Paula Andrea

I’m from Bogota, and at 16, I started cooking with my mom. She took baking courses, and I fell in love with the kitchen. So, I decided to pursue a career in culinary arts. One mistake many students make is thinking that graduating from culinary school automatically makes you a chef or lets you skip many positions. But I’ve met many people who never attended culinary school and are now running kitchens. That’s because you need experience beyond studying and need to go through many different outcomes to become a true leader. And when a problem arises, you need to know precisely how to solve it.

During school, I started working part-time in Colombian BBQs. Then, I interned in a hotel kitchen, where I experienced the intensity of the work and the industry’s reality. Now, I can’t look back. The demanding hours have taught me many things beyond work life. I learned the basics of cooking good food for ourselves and our loved ones, which should be a must in a world of fast food. But the most rewarding part of the industry is how one meal can make people feel.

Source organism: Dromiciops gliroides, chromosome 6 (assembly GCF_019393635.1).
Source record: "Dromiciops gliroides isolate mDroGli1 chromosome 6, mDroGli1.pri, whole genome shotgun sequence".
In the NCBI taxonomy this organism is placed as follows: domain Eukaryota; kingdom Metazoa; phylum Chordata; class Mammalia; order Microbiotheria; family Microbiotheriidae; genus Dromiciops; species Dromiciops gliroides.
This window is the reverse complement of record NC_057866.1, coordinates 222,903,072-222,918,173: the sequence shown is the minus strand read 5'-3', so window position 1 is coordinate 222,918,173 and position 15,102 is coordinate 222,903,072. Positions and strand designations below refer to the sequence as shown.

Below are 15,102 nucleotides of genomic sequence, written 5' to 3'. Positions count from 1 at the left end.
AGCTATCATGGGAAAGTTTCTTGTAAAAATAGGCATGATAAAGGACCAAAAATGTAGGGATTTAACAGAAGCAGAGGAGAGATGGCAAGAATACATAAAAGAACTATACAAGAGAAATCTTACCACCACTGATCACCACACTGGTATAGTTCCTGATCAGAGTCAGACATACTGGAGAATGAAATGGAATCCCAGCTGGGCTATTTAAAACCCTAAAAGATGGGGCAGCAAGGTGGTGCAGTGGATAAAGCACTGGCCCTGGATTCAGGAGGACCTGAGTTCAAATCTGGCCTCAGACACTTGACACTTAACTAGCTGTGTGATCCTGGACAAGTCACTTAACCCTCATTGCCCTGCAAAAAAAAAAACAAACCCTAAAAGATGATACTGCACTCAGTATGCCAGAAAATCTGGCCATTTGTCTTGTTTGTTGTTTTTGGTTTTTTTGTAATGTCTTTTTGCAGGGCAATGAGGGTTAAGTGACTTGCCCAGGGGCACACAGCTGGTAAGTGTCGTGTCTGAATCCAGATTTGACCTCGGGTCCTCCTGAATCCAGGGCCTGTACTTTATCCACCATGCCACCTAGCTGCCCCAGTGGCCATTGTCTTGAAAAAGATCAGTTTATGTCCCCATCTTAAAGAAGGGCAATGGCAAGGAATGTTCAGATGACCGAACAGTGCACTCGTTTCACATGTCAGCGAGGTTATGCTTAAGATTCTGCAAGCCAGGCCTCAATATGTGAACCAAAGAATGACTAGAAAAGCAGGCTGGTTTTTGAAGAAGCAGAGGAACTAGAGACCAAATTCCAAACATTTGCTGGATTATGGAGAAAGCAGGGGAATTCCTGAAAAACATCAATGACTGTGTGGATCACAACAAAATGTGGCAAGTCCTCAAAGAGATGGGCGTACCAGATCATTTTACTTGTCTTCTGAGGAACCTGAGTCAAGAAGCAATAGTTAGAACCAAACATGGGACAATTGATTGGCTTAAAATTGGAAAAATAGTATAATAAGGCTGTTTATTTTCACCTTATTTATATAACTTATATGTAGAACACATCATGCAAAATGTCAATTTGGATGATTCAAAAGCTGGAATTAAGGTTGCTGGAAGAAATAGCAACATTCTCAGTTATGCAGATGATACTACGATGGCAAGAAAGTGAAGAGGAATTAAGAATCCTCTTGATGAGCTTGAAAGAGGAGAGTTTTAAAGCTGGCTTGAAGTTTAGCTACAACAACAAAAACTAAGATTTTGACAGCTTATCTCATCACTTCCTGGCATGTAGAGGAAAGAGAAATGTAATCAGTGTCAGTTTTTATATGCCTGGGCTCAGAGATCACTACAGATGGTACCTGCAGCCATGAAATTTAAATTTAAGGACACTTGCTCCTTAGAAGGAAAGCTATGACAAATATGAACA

I almost gave up once when I had the opportunity to open a pizzeria from scratch, creating everything – the dough, the sauces, the sourcing – but suddenly, the owners got into a fight, and I found myself out of it. I felt so low because, as a cook, your food sometimes becomes an extension of yourself, and it can become personal. But the industry showed me its infinite diversity, and working in a place where fire was the main element and traditional food was the core made me find enough reasons to continue in the industry!

Today, I’m working in a place where food, drinks, and Tejo, a Colombian cultural recreational game, come together. I want to keep learning and giving my 100% to this industry, but as I grow, I hope the respect and remuneration in this industry do.